I have already written about my love for Microprose Formula One Grand Prix, so I won’t go into that again. But today is special, because it marks the 25th anniversary of me purchasing the game for the Amiga. Ah yes, on 22nd February 1992, a gawky twelve-year-old bought a game that would forever change his life! Good times!
To celebrate that momentous occasion, I figured that I should try to release some of the stuff I’m working on related to F1GP, and so here it is: ArgData!
The ArgData API allows you to edit a lot of things related to F1GP, such as car colors, driver performance, player horsepower levels and various settings. The full list of features is available both at ArgData’s own site, and at its GitHub page. What the API does for you is provide a class library with helpful classes and methods for updating all sorts of data, so that you don’t have to know the exact byte location of stuff inside F1GP’s GP.EXE file.
As an example, this is how you would update the player’s (i.e., your) horsepower level, “cheating” to make you faster in a straight line than any of the AI cars 🙂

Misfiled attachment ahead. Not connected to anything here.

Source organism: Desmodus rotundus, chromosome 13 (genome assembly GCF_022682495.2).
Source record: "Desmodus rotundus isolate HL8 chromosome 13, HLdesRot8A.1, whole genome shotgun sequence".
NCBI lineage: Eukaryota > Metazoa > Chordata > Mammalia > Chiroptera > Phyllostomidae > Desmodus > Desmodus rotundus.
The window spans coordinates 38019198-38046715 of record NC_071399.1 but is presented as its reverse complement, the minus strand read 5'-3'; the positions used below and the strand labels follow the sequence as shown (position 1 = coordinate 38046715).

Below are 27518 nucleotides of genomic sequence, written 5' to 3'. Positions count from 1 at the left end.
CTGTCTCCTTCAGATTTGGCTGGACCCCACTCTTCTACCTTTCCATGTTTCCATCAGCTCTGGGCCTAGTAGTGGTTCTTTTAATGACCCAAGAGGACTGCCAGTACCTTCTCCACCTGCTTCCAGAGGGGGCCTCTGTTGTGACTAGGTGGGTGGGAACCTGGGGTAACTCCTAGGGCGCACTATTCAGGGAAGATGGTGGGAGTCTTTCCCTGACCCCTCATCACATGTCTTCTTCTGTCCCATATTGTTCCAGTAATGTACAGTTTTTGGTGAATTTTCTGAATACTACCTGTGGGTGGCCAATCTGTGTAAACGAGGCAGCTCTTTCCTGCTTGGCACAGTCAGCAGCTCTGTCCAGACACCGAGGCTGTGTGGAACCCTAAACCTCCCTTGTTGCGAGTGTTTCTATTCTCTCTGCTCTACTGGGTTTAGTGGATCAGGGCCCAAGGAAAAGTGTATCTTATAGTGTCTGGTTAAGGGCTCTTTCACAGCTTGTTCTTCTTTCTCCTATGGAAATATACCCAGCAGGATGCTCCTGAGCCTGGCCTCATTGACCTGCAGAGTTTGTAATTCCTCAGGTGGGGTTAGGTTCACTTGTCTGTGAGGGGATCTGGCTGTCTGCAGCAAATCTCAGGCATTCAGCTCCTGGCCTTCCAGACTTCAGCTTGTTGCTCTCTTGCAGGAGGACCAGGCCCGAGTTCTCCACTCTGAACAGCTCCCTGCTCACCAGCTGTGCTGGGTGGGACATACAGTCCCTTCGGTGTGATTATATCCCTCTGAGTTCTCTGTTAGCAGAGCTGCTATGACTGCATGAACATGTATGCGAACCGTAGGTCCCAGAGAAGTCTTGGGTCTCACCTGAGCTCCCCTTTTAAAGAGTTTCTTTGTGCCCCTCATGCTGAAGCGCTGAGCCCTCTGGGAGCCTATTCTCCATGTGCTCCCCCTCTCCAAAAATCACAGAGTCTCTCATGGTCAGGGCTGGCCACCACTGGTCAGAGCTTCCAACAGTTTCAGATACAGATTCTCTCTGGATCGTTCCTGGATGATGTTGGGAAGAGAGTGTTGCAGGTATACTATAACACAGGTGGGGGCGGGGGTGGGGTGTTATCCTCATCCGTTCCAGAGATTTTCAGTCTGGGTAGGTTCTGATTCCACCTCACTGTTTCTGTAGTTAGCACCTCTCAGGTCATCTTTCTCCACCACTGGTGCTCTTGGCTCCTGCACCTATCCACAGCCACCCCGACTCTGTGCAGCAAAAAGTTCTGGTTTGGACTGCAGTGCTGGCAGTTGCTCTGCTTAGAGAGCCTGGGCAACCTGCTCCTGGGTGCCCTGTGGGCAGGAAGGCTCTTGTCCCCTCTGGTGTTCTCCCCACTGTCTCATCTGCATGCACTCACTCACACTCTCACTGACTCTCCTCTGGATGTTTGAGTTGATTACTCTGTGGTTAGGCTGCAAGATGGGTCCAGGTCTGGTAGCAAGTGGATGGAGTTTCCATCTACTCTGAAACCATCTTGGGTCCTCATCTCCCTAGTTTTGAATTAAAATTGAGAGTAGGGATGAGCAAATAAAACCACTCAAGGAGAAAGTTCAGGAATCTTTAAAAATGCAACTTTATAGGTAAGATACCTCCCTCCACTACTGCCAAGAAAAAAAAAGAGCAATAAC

var exeFile = GpExeFile.At(@"C:\Games\GPRIX\GP.EXE"); var writer = PlayerHorsepowerWriter.For(exeFile); writer.WritePlayerHorsepower(999); // default is 716, LOL
Surely you can agree with me that this is easier than knowing that you should write the value 22,610 at byte position 19,848? Well, that’s one example, and I won’t go into too many details here regarding how the API is used, the other sites provide that information. There is even a reference section at the ArgData site. Lots of stuff in the documentation needs improving, but it’s a start… And this is just version 0.14 of the API, there’s still a bit of stuff that can and will be added.
On another note, there may (or may not) be some stuff related to the ArgData project that is worthy of future blog posts, so if I get around to it, maybe I will fill in some details here and there in due time. Build server setup, automated tests, publishing to NuGet, etc.
But until then, go ahead and grab ArgData from NuGet if you feel like it, and start messing around. To get started, you can follow the Quick Start guide and change the top of the color at the top of the sidepods to make the 1991 Jordan go from the one on the left to the one on the right. Fancy stuff, eh?